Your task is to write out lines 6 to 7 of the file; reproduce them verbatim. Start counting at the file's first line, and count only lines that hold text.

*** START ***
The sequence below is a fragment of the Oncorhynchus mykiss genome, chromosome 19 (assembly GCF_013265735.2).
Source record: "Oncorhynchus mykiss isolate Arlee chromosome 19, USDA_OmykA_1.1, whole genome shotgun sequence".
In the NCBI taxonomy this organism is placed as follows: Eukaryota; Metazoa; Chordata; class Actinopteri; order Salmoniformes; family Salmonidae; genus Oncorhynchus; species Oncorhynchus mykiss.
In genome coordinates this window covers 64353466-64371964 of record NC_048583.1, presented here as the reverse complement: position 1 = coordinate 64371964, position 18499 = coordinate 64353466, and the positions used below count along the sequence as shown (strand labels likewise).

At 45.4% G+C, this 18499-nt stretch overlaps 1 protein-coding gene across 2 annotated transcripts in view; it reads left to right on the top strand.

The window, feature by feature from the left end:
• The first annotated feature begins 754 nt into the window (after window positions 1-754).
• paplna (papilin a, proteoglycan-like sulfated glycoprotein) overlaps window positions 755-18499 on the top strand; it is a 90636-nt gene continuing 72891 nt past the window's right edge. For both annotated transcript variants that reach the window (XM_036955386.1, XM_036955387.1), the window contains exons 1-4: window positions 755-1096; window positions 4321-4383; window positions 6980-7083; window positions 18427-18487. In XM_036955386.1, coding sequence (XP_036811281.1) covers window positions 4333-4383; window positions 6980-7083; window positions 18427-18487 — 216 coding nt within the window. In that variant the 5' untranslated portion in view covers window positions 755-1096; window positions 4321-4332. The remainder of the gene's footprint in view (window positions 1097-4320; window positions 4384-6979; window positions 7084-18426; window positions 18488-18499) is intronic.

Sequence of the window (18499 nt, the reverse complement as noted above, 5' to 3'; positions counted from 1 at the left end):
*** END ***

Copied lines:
The window, feature by feature from the left end:
• The first annotated feature begins 754 nt into the window (after window positions 1-754).